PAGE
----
Interior’s Bureau of Land Management released a report saying oil, gas and coal extraction from federal lands produced more than 1 billion tons of greenhouse gases last year. That’s about one-fifth of all U.S. energy-related emissions. President Joe Biden campaigned on promises to end new drilling on public lands to help combat climate change. But his attempt to suspend new leases – while oil and gas sales underwent a sweeping review – was blocked by a federal judge in Louisiana.
Including greenhouse gas emissions in lease reviews lets the administration highlight what scientists say are the increasing “social costs” of climate change – from rising sea levels and wildfires to public health problems. Democrats and many environmentalists want to factor those costs upfront into lease sales. They argue that failing to do so amounts to an industry subsidy. But the change comes as rising energy prices expose the administration to sharp attacks from Republicans. Emissions have been declining in the U.S. as power plants switch from burning coal to natural gas. Placing more obstacles to development will hurt both the petroleum industry and U.S. economy, Republicans say.
Environmental assessments that include a greenhouse gas analysis will be released in coming days for lease sales planned early next year in Colorado, Montana, North Dakota, South Dakota, Nevada, New Mexico, Utah, Wyoming and other states, administration officials said.
New land bureau director Tracy Stone-Manning, who underwent a bitter confirmation fight, said the agency wants to develop public lands responsibly and make sure climate impacts are considered. “We will continue to exercise the authority and discretion provided under law to conduct leasing in a manner that fulfills the Interior Department’s legal responsibilities,” Stone-Manning said in a statement.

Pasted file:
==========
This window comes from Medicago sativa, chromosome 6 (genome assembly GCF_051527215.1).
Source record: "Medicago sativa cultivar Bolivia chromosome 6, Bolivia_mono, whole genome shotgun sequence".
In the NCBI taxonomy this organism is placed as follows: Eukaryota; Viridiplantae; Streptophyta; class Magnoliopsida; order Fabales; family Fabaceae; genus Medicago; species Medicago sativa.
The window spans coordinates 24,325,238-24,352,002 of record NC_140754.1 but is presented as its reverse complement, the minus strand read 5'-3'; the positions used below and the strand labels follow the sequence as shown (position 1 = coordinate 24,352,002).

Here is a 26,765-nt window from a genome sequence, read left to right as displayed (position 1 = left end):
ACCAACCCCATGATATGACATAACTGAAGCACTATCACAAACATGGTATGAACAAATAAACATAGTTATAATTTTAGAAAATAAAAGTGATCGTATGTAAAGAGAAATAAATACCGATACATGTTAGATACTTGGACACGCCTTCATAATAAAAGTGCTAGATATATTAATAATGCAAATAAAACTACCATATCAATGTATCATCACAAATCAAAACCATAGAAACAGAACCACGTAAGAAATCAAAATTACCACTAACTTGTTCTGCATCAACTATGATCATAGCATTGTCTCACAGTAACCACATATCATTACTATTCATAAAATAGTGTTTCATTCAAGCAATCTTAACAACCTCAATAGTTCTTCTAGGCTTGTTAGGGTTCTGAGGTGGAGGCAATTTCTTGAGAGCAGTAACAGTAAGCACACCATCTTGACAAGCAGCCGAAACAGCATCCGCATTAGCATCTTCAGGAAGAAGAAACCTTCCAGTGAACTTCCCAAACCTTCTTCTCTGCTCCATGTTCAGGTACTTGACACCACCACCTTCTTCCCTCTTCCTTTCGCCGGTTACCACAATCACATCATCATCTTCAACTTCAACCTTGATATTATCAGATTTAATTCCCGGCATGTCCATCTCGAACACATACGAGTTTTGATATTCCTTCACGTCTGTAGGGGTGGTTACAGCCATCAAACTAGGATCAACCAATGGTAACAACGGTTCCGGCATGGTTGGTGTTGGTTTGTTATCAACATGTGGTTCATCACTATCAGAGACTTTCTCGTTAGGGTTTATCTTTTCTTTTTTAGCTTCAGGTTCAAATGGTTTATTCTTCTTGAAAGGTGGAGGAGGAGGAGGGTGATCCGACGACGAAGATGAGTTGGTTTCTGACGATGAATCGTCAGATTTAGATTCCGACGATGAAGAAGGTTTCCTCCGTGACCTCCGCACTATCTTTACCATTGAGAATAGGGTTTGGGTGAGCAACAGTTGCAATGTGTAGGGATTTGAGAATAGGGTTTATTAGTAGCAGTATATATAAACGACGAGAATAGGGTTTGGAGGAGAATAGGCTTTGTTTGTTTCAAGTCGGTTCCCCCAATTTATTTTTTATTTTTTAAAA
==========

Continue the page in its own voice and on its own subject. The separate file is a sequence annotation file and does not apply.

The ranking GOP member of the U.S. Senate Energy and Natural Resources Committee, Wyoming’s John Barrasso, said in response to Stone-Manning’s announcement that the added scrutiny of leases would “hamstring American energy.” “Tracy Stone-Manning and the Bureau of Land Management want to build new regulatory road blocks for oil and gas leasing on America’s federal lands,” Barrasso said. “This draft plan will result in less American energy production, fewer jobs for energy workers, and more frivolous lawsuits from environmental activists.”
Some parcels that had been nominated by companies for sale were deferred and won’t be offered, officials said, citing concerns including potential impacts to struggling populations of a bird, the greater sage grouse. They did not immediately respond to requests for specifics on the size and location of those parcels.
Federal agencies have previously conducted reviews of potential greenhouse gas impacts from individual lease sales across the U.S. West following court orders. Officials in many cases concluded the emissions were miniscule on a global scale. But environmentalists have long maintained those reviews were too narrow and ignored the cumulative impact of huge tracts of public lands in multiple states and offshore in the Gulf of Mexico being leased for oil, gas and coal extraction. The Interior Department in August determined it was not going to do further climate impact studies on a Gulf of Mexico sale that is scheduled next month, covering roughly 136,000 square miles offshore.
Andrew Black with the National Wildlife Federation said including the full costs of energy development was crucial to understanding its impacts. “You’re looking at this not just as an environmental issue, but what the climate effects are on communities that are encountering devastating droughts, fires, flooding,” said Black, who worked for Stone-Manning at the federation before she joined the administration.
The oil and gas industry will keep pushing for lease sales to be held this year, said Kathleen Sgamma with the Western Energy Alliance, an industry group. A second lawsuit against the Biden administration is pending before a federal judge in Wyoming. “It will be litigated how they use the social cost of carbon,” Sgamma said. “That’s going to affect regulation all throughout the government, not just in this case.”
(Copyright 2021 by The Associated Press. All Rights Reserved.)